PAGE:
[uf-discuss] Easy book citations

Bruce D'Arcus bdarcus.lists at gmail.com
Sun Jul 30 16:30:52 PDT 2006

On 7/30/06, Simon Cozens <simon at simon-cozens.org> wrote:

> That sounds like an excellent way to discourage trivial accretions - people
> would only go through the process of extending the spec if they really, really
> needed it. This means you can start with something relatively simple and easy
> to get consensus on, and work from there.
> What's the down-side again?

The downside is that what you consider trivial I consider essential
(say archival documents), and no doubt vice versa (I really couldn't
care less about conference proceedings or patents, but you may cite
them all the time).  Moreover, there is no objective methord to fairly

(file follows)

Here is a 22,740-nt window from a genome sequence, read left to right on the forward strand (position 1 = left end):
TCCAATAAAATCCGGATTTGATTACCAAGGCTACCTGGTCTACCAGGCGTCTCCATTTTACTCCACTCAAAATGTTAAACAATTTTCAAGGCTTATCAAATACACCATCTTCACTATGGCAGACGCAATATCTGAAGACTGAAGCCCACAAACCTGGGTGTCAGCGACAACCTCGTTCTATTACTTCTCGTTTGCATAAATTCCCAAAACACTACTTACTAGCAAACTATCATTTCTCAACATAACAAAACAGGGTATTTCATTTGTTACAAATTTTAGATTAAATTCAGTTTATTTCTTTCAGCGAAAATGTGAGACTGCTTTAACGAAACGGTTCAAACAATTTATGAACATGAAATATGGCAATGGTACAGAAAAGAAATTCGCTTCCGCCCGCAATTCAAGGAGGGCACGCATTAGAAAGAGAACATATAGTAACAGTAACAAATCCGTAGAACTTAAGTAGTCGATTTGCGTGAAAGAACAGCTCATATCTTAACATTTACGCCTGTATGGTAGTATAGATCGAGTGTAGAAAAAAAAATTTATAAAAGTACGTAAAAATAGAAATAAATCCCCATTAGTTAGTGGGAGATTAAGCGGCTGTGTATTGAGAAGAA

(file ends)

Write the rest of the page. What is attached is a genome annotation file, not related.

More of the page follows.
measure this.

I, however, bet we all can agree that "title" is an essential property.

The practical reality is that these fora are (aside frm a few
exceptions) dominated by people from technical backgrounds, who
typically do not understand the citation needs of fields like law and
the humanities, and often do not want to try to understand.

What is thus "trivial" or falls in the "20 %" category, I would
submit, is heavily-biased. And my experience is that bias is
self-reinforcing. A lot of people still manually code citations, and
it's because the tools they have tried, and the data models they are
based on, don't fit their needs. And this is so because the people
designing them didn't consider them. Those people don't subsribe to
tech mailing lists or bother with wikis.

There are different ways to address this issue (containment, doubling
class atttributes, using generic properties like "container-title",
and "collection-title", etc.), but I really think it's critical to get
this bit right.


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